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Discussion Starter #1 (Edited)
http://www.8thcivic.com/forums/exterior-style-mods/115136-diy-fixing-curbed-wheels-rim-repair-how.html#post3604308
Please See Link Above - Rim Repair ^^^^


My worst fear has come true and today is the day my brand new civic (less than 5000k) is a little less than perfect. I've curbed my rims. I was backing out of a parking spot and misjudged the small curb and heard a scrape and my heart just sank. *ouch* luckily the curb damage wasn't too bad. Just took a bit of a chip out of the edge. Now I know there are many places where I can bring my rim where I can get it professionally repaired but I figured that these things are inevitable and if I run to a repair shop every time I get a small ding or scratch I’ll be broke before I know it. So I’ve decided to repair the damage myself. This is my first DIY write-up so bare with me here.

So let’s get started. These are the materials you’ll need:

Masking tape
Newspaper
Sandpaper (150, 240 and 400 grit)
Bondo (w/hardener of course)
Primer (sand-able)
Dupli-Color wheel paint (silver for me)
Dupli-Color clear coat
Paint thinner (I didn’t have any so I used some camp fuel)
Rubbing compound
Car Polish

Step 1
Remove the wheel from the car. Better safe than sorry you don’t want to be painting the rim while it’s on the car or you’ll risk over spraying crap all over your car.


Step 2
Using coarse grit sandpaper sand down the chipped area. This doesn’t need to be sanded perfectly smooth in fact I find that the Bondo sticks better then the surface is a bit rough. The point of this is simply to level the edges which can be raised when you “smush” your aluminum rim on a curb.

Step 3
Using some camp fuel or degreaser clean up the rim. Remove any wax, tire dressing and dirt from the area. Then using masking tape and newspaper mask off the rest of the rim. Take your time doing this part as it is very important. You don’t want over spray on anything.

Step 4
Using Bondo fill in your chip making sure there aren’t any bubbles in the paste or you’ll find yourself filling in the chip multiple times. Some people have recommended an epoxy based paste instead but I had this Bondo laying around from my last auto body project so I used it instead.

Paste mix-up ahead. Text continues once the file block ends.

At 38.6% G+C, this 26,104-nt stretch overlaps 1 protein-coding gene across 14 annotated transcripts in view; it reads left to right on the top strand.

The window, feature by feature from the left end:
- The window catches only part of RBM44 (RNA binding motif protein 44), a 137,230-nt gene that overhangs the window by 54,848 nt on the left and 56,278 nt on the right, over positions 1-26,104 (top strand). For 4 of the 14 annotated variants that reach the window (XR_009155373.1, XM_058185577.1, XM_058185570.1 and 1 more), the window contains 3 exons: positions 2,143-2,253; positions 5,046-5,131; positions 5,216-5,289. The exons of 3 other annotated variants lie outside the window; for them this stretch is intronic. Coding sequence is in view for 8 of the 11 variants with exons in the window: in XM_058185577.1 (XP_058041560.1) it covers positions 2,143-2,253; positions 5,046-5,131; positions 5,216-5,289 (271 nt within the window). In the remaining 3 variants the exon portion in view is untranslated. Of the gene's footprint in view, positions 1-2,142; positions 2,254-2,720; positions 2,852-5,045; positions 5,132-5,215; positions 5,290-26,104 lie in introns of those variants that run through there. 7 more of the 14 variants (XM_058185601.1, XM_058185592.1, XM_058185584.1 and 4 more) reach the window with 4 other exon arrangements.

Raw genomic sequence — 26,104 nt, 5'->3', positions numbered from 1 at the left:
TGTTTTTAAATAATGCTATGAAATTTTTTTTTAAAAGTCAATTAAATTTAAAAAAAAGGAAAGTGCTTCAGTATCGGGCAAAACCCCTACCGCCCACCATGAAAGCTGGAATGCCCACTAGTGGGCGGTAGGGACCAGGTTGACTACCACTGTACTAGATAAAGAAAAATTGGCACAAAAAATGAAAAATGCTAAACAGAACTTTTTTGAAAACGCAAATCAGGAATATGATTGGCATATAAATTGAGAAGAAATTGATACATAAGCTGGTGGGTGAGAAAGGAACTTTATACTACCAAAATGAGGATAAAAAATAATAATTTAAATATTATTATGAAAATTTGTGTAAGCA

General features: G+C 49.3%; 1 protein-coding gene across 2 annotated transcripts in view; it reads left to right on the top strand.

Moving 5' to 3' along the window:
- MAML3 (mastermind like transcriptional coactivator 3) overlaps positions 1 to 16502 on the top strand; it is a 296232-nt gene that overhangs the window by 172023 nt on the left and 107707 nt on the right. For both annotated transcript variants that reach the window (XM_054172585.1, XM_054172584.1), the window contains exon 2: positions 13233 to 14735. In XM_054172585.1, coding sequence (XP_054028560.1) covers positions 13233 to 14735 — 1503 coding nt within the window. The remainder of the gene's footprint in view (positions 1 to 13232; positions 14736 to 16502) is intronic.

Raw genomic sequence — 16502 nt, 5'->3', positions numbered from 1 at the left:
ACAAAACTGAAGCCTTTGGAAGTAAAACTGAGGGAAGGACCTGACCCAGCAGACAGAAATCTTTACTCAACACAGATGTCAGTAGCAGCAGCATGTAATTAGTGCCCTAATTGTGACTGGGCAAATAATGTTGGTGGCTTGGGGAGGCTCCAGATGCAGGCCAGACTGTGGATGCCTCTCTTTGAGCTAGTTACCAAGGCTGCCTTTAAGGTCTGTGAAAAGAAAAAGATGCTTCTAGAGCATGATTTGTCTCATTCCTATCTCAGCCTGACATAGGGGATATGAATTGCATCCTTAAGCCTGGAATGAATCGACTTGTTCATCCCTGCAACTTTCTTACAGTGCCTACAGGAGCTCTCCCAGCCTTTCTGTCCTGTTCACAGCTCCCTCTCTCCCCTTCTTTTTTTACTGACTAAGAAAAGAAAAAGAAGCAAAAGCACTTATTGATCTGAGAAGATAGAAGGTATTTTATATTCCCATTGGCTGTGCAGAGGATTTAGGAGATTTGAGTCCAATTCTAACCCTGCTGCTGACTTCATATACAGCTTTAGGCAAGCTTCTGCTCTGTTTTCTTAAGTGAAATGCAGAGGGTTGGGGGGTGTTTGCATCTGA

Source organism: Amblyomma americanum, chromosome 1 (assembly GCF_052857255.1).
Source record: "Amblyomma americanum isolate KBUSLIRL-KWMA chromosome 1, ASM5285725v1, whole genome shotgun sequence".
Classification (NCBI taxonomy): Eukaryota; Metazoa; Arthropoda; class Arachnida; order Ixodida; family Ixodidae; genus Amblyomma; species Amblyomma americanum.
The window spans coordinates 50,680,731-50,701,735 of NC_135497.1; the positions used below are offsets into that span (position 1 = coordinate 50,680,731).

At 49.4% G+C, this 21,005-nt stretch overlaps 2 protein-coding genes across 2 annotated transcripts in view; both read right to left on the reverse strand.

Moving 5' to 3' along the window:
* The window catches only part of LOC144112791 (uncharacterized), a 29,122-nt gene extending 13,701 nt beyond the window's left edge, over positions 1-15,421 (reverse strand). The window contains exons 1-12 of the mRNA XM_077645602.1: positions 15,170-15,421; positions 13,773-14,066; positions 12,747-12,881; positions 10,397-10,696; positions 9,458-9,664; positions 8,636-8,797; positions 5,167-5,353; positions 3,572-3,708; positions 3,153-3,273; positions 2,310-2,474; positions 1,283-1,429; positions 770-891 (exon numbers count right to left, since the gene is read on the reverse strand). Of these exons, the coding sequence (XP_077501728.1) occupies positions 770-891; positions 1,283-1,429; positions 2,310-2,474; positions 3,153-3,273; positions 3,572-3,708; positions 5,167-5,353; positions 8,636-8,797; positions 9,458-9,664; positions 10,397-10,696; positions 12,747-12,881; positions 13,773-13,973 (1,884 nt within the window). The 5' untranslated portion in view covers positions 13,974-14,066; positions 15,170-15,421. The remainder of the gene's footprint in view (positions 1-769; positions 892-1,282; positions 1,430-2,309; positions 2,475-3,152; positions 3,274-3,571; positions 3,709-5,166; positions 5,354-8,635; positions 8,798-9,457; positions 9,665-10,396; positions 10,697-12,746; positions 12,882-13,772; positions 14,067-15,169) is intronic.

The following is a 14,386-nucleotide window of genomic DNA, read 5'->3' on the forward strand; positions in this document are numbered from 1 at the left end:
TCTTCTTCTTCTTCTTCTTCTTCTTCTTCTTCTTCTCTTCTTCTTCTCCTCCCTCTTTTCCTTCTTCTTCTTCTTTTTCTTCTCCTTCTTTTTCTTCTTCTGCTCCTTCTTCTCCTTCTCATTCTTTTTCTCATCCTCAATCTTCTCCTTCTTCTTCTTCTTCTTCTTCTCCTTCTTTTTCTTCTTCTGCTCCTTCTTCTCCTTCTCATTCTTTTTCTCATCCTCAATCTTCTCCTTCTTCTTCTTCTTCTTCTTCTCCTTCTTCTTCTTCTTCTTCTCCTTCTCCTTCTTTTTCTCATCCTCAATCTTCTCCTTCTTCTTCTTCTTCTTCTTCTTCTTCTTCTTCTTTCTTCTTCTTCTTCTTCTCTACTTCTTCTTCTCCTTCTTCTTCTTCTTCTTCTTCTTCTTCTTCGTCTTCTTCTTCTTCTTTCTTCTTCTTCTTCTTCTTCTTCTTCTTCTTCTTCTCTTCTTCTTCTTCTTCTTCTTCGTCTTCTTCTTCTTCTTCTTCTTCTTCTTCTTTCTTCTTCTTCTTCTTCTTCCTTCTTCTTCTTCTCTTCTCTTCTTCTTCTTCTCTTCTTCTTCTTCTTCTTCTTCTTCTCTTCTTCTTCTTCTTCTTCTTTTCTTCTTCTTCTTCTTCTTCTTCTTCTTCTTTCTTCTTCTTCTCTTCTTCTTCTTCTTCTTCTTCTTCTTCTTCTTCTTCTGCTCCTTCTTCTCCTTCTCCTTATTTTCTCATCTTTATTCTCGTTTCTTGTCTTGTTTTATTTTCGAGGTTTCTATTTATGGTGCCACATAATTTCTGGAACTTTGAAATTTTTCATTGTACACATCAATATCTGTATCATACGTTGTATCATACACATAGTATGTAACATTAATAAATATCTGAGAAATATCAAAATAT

Step 5
Using sand paper work your way down from 150 to 400 grit sandpaper until you get a smooth finish. Try to get the smoothest finish during this step however if you find there are still some micro scratches don’t worry as the primer will likely fill them in.



Step 6
Prime and prep the area for paint. You will probably need to spray primer and sand it down multiple times to achieve a desired result.


Step 7
Using short smooth strokes paint the area. If you’re good at painting you can pull the mask back a bit and try to blend the paint into the surrounding area. Cause I suck at painting I did my best and proceeded to the next step of blending the paint by hand. Allow paint to dry 10-15 minutes between coats.


Step 8
If you look close to the previous picture you’ll notice the edge of where the paint was masked off. Looks like crap huh? Not to worry because using some rubbing compound and polish you can blend the paint by rubbing the edges with a bit of rubbing compound on a damp cloth to get a closer match. (ensure that the paint is dry before you attempt this)


Step 9
Apply a clear coat after the paint has completely dried. I’ll be waiting for a couple days until I’m sure that its dry because if you clear it too soon it will lift the paint off like pouring paint thinner all over it.

Step 10
Finished product.


This is a great resource as well. Helped me out a lot. Props to NASA Racer.

BMWTips wheel-scuff repair
 

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Sticky? Just in case I ever screw mine up *tear*.. I think I'll have to have all of mine clear coated if I do this though.. because one of the first rims I had had a defect.. and this clear paperish coat was on it :\... they thought I did it,, but they still replaced it
 

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Discussion Starter #6
yeah you'll want to clear the wheels after because if you don't not only does dirt stick to it easier cause of the gritty feel of the paint. a clear coat with polish will make it look mint again with the gloss and everything. :driving:
 

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Here I added the tags so it's easier to see the pic as you read.

[QUOTE=astroboy]My worst fear has come true and today is the day my brand new civic (less than 5000k) is a little less than perfect. I've curbed my rims. I was backing out of a parking spot and misjudged the small curb and heard a scrape and my heart just sank. *ouch* luckily the curb damage wasn't too bad. Just took a bit of a chip out of the edge. Now I know there are many places where I can bring my rim where I can get it professionally repaired but I figured that these things are inevitable and if I run to a repair shop every time I get a small ding or scratch I’ll be broke before I know it. So I’ve decided to repair the damage myself. This is my first DIY write-up so bare with me here.